The peso slightly appreciated against the US dollar on Thursday, sustaining a two-month high and continuing to track regional strength.
The currency gained 3 centavos to close at P46.11 to $1 from P46.14 on Wednesday. Thursday’s close marked the peso’s strongest level since August 11’s P45.93.
“Strength of Asian currencies since last week comes after the gloom of the third quarter that reflected excessive pessimism, which recently has been soothed by revised forecasts showing still moderate economic growth in 2015 and 2016 for the global economy and for Asian economies and a soft landing for the Chinese economy,” said Joey Cuyegkeng, ING Bank Manila senior economist.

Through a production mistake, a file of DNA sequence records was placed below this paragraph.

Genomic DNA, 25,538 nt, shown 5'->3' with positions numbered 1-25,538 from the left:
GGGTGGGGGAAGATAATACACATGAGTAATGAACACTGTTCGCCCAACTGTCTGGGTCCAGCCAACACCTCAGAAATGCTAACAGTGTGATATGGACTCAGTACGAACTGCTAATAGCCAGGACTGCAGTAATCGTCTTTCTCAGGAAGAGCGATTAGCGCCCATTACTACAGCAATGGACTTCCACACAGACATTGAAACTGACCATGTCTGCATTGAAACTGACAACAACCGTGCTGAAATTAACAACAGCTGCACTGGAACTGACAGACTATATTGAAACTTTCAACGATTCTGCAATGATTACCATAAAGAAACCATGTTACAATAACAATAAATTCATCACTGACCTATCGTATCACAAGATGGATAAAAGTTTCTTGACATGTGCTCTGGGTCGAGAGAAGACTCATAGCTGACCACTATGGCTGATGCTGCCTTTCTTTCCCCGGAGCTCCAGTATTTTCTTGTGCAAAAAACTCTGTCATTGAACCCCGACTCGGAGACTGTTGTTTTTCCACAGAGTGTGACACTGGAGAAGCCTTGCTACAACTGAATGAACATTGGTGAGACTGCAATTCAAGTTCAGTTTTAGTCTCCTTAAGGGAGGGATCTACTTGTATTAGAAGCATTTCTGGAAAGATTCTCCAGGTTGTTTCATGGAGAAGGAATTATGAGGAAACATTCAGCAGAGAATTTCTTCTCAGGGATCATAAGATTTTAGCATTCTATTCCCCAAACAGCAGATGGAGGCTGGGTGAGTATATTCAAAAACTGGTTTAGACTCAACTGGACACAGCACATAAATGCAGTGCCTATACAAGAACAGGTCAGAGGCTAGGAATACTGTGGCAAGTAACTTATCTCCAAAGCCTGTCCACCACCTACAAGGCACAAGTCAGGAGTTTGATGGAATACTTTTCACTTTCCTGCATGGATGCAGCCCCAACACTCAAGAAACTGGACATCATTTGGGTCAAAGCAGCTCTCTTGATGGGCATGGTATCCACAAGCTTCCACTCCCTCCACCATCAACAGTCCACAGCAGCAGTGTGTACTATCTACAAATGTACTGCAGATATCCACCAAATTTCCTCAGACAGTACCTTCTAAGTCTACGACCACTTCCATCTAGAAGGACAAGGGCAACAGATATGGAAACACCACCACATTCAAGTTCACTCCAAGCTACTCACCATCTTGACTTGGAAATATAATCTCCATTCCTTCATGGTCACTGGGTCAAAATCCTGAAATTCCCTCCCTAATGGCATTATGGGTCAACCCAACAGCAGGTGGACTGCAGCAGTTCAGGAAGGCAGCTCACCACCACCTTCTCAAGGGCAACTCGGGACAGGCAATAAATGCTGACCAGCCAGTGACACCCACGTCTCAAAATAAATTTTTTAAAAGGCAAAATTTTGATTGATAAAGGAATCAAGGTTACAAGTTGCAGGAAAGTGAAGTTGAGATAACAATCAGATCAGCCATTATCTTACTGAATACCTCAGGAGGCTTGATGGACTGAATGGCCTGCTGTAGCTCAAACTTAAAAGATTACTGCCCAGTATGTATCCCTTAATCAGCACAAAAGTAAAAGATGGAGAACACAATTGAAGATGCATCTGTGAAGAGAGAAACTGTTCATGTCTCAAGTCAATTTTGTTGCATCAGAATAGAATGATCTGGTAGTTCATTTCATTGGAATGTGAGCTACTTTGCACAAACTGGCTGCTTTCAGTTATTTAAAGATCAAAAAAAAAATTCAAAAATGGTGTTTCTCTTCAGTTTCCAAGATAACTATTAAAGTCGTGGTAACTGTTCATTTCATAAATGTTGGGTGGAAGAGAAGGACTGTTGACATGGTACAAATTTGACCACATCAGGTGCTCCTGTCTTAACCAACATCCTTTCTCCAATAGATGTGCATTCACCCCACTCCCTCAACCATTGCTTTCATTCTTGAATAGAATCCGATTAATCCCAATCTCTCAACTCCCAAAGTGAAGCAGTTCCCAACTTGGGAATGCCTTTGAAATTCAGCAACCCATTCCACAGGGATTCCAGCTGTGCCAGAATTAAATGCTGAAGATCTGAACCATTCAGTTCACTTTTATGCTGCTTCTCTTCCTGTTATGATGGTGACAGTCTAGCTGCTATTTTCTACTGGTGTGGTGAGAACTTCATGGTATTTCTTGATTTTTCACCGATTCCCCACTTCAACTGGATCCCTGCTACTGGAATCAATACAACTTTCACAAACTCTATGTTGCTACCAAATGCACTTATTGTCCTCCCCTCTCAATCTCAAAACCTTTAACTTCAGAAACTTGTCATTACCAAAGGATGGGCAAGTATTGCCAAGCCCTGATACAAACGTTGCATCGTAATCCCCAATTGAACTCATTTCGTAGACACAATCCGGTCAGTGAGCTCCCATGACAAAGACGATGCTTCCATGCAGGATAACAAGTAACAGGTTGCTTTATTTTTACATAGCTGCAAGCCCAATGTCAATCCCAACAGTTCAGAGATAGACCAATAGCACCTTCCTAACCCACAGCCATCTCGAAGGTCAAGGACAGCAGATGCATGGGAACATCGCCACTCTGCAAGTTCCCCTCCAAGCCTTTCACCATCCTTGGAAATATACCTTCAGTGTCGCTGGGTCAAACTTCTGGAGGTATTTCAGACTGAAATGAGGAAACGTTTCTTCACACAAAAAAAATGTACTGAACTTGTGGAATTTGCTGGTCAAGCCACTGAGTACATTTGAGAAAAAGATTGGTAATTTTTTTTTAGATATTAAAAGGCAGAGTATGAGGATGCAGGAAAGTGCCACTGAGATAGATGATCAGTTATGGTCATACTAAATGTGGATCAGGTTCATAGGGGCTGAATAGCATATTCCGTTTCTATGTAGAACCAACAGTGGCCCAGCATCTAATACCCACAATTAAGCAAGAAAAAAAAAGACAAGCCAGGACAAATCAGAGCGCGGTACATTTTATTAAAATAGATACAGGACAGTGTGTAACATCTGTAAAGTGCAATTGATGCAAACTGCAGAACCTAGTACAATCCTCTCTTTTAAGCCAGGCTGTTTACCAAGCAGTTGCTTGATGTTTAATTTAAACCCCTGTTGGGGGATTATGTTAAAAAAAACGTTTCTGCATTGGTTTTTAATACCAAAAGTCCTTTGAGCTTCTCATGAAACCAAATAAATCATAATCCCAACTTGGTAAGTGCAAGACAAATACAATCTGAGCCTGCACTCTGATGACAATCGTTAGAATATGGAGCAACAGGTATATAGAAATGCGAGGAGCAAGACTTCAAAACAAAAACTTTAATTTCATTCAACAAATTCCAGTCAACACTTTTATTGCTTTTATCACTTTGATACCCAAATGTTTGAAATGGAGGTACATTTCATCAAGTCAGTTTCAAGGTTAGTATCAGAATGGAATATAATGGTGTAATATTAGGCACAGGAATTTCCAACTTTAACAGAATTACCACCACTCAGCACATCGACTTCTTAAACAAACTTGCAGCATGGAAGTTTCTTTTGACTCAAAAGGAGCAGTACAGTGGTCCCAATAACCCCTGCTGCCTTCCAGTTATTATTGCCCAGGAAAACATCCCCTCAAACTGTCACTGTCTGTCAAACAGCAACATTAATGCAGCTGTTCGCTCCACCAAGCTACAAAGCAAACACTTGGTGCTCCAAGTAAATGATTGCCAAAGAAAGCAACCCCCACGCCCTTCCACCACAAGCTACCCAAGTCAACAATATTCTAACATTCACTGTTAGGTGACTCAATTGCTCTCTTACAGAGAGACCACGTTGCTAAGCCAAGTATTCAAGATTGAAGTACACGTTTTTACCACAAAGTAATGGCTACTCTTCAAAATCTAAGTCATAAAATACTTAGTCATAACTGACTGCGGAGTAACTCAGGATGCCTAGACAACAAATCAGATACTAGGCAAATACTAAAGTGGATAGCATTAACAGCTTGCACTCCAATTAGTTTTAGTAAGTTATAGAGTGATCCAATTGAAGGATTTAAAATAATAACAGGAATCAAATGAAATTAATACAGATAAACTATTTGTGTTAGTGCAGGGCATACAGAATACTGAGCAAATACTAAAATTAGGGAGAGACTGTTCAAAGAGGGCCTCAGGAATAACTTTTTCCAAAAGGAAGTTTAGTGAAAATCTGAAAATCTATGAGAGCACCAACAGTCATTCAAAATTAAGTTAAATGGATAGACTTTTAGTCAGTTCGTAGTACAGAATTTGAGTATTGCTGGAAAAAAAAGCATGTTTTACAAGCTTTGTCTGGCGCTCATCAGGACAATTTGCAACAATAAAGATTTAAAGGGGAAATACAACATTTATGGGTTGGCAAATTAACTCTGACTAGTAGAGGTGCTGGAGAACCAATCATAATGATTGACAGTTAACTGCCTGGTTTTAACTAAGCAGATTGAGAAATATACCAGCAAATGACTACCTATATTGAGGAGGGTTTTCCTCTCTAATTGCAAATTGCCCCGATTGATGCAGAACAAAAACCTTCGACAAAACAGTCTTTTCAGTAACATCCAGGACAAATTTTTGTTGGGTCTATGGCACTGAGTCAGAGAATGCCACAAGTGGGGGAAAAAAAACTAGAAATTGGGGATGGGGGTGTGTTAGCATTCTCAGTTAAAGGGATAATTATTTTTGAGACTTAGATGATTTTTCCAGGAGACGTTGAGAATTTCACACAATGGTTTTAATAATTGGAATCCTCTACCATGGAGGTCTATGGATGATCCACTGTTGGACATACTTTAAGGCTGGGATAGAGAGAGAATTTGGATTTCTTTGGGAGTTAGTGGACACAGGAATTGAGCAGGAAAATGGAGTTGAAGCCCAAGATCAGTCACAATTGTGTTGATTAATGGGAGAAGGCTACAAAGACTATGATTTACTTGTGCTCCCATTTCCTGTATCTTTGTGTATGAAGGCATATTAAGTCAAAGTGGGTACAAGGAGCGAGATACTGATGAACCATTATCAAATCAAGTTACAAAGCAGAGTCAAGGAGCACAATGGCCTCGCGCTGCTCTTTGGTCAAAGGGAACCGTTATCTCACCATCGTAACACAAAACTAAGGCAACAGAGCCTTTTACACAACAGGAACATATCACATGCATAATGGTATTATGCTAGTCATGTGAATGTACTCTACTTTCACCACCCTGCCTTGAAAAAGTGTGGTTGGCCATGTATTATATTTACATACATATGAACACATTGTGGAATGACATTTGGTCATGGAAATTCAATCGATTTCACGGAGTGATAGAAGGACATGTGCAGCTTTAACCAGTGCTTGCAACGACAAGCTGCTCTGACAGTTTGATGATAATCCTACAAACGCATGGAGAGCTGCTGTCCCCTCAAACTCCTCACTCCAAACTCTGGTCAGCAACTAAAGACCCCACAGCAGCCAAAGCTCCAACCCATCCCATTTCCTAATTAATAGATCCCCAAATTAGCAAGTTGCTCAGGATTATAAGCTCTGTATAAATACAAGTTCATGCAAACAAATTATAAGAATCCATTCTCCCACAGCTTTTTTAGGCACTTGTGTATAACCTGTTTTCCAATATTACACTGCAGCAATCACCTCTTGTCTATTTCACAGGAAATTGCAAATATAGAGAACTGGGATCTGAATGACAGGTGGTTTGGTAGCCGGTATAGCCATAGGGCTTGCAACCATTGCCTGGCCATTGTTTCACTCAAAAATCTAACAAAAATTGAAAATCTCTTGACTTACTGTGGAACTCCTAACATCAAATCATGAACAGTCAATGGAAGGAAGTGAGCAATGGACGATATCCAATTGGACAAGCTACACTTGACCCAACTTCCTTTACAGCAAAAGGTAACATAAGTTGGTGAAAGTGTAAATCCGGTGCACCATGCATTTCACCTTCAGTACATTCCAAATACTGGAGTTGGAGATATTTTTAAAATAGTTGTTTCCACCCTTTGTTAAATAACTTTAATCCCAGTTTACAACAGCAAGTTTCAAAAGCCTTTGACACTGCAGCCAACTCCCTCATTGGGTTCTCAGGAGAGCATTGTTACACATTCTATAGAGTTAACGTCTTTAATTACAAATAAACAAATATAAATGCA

In its latest World Economic Outlook, the International Monetary Fund (IMF) said 2015 global growth would likely hit 3.1 percent, 0.3 percentage points lower than in 2014 and 0.2 percentage points below the forecasts in a July 2015 update.
The Fund also trimmed its global economic growth outlook for next year by 0.2 percentage point to 3.6 percent.
“IMF also warns of the substantial overborrowing of emerging market corporations and that commodity prices remain low despite the recent bounce that also supported the recovery of emerging market financial assets,” Cuyegkeng noted.
Risks remain, he said, as a US Federal Reserve rate hike is still expected in the next six months.
The peso opened at P46.05 to $1 at the Philippine Dealing System on Thursday before trading between P46.03 and P46.21. Total volume transacted dropped to $936.7 million from $1.242 billion in previous trade.